Reader Questions: Theater District Edition – The New York Times

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Tips for eating around Broadway, whether you have time for a sit-down meal or just a quick bite before the curtains go up.
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It is a heavy day in New York City following news of the shooting at a subway station in Sunset Park, Brooklyn. I’m keeping the victims in my thoughts, and I hope you will, too.
In my very first dispatch, I said that if the New York City dining scene had an F.A.Q., where to eat on Mondays would be near the top of that list. But according to roughly a dozen emails in the Where to Eat inbox, the most pressing question is an age-old one: Where can I eat in the theater district?
Keep the questions coming to, and we’ll try to answer them periodically in the newsletter.
Recently, a long dinner left me watching the first act of “Madama Butterfly” inside a tiny theater jail for latecomers at the Met Opera. Don’t be like me. I recommend giving yourself ample time before any performance: at least two hours to dine and another 30 minutes to get to the theater and settle into your seats. All hail the 5:30 p.m. reservation!
For an old-school vibe, peruse the classic chophouse menu at Gallaghers Steakhouse (don’t sleep on the stuffed jumbo shrimp). But I’m partial to the distinctly “The Godfather: Part 2” energy at Victor’s Café, where the ropa vieja is famous for a reason and the waiters move like they know you have somewhere to be.
Kids in tow? Try the Japanese barbecue restaurant Gyu-Kaku. My friend and fellow food writer Regan Stephens said her daughters loved the food, especially the s’mores you get at the end of the meal.
Or there’s Toloache, where fresh tortillas, octopus tostadas and soul-affirming birria abound. For something more intimate: Korean small plates at crowd-favorite Danji — think black cod poached in soy sauce, and perfectly fried tofu in a rich ginger-scallion dressing.
And while you may be inclined to go to the longtime standbys Joe Allen or Orso, their sister institution Bar Centrale is the ticket. My colleague and frequent theatergoer Priya Krishna’s typical order: chickpea fries, shrimp and mushroom dumplings, and a Negroni. “They are the perfect thing to fill you up before a show.”
Sometimes a long dinner is impossible, which is why I thank the gods for the Shake Shack at 8th Avenue and West 44th Street.
Equally quick bites can be had at Margon (matinee only), where Cubano sandwiches and octopus salad have been the specialty since 1970, and at Los Tacos No. 1, which is standing room only. (The tacos won’t last long anyway, especially if you get the adobada.)
Finally, Warkop NYC is an excellent new pre-theater option. You can choose from three types of goreng (Indonesian stir-fried noodles); add your toppings of choice, like popcorn chicken, dark greens, egg or cheese; and get a side of corn fritters or fried tofu with a sticky-sweet sauce. Even better, it’s also a coffee shop: Order the kopi susu, coffee with condensed milk, and thank me later.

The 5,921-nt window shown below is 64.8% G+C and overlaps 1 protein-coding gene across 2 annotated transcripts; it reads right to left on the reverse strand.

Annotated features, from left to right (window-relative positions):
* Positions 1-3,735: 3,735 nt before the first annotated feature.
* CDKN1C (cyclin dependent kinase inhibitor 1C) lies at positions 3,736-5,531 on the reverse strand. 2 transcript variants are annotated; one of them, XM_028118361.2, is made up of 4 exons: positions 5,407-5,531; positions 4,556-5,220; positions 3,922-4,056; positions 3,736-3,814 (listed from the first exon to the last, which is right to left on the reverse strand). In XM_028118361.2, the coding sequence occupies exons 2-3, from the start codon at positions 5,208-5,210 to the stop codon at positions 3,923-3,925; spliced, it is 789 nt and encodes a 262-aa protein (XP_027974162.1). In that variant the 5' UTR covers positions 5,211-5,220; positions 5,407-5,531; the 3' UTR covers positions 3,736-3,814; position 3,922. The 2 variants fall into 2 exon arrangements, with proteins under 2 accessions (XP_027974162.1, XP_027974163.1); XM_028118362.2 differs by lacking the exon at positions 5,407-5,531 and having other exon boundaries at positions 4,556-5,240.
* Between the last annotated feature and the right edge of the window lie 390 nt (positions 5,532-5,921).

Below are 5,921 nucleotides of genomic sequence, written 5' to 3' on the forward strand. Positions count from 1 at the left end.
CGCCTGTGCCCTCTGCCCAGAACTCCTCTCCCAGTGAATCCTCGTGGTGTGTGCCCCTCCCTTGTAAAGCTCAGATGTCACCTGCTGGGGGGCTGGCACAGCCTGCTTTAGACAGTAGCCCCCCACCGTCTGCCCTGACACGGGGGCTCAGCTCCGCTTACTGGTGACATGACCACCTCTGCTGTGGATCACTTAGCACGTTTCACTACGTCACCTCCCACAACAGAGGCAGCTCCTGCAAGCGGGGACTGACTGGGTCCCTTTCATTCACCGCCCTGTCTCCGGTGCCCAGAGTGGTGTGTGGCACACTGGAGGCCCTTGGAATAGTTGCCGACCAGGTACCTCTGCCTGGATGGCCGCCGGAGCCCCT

For a cheeky post-show drink, venture inside the 1 train subway station at 50th and Broadway, and you’ll find Nothing Really Matters, a new bar that bills itself as “the greatest cocktail bar in the universe.” (Points for confidence, I guess?)
Or elbow your way into the second-floor cocktail lounge at Pebble Bar, an extension of the Lower East Side hot spot Ray’s.
If you don’t want the music to ever stop — dinner and a show and a show — there’s live music every night of the week at the Rum House inside the Hotel Edison until just after midnight. Or head over to the Aliz Hotel and take the elevator to Dear Irving on Hudson on the 40th floor for incredible views of the city and top-tier cocktails (three words: the Northern Spy).
Four years after closing for renovations, El Quijote, the nearly 100-year-old restaurant inside the Hotel Chelsea, has been revived with a much-improved menu of Spanish classics, Pete Wells writes, but the same splendor and charm remain.
Openings: Casa Carmen, the first restaurant outside Mexico from the family behind the El Bajío restaurants, opens on Thursday in TriBeCa; Mott Haven welcomes Mae Mae Café, a plant-based taco bar; Nino’s Beach, a new Southern Italian restaurant with wood-fired pizza, has opened on the North Shore of Long Island.
Robert Simonson wrote about Tony Yoshida, the press-shy entrepreneur behind Dojo, Angel’s Share, Sunrise Mart and other Japan-influenced ventures, which are disappearing from the Little Tokyo he built in the East Village.
Mark Lander reported on Jeremy King, one of London’s top restaurateurs, who was pushed out of his Corbin & King empire (the Wolseley, the Delaunay, Bellanger and others).
Tony May, the restaurateur who helped usher in a new era of Italian fine dining at his now-shuttered flagship restaurant, San Domenico, on Central Park South, has died at 84.
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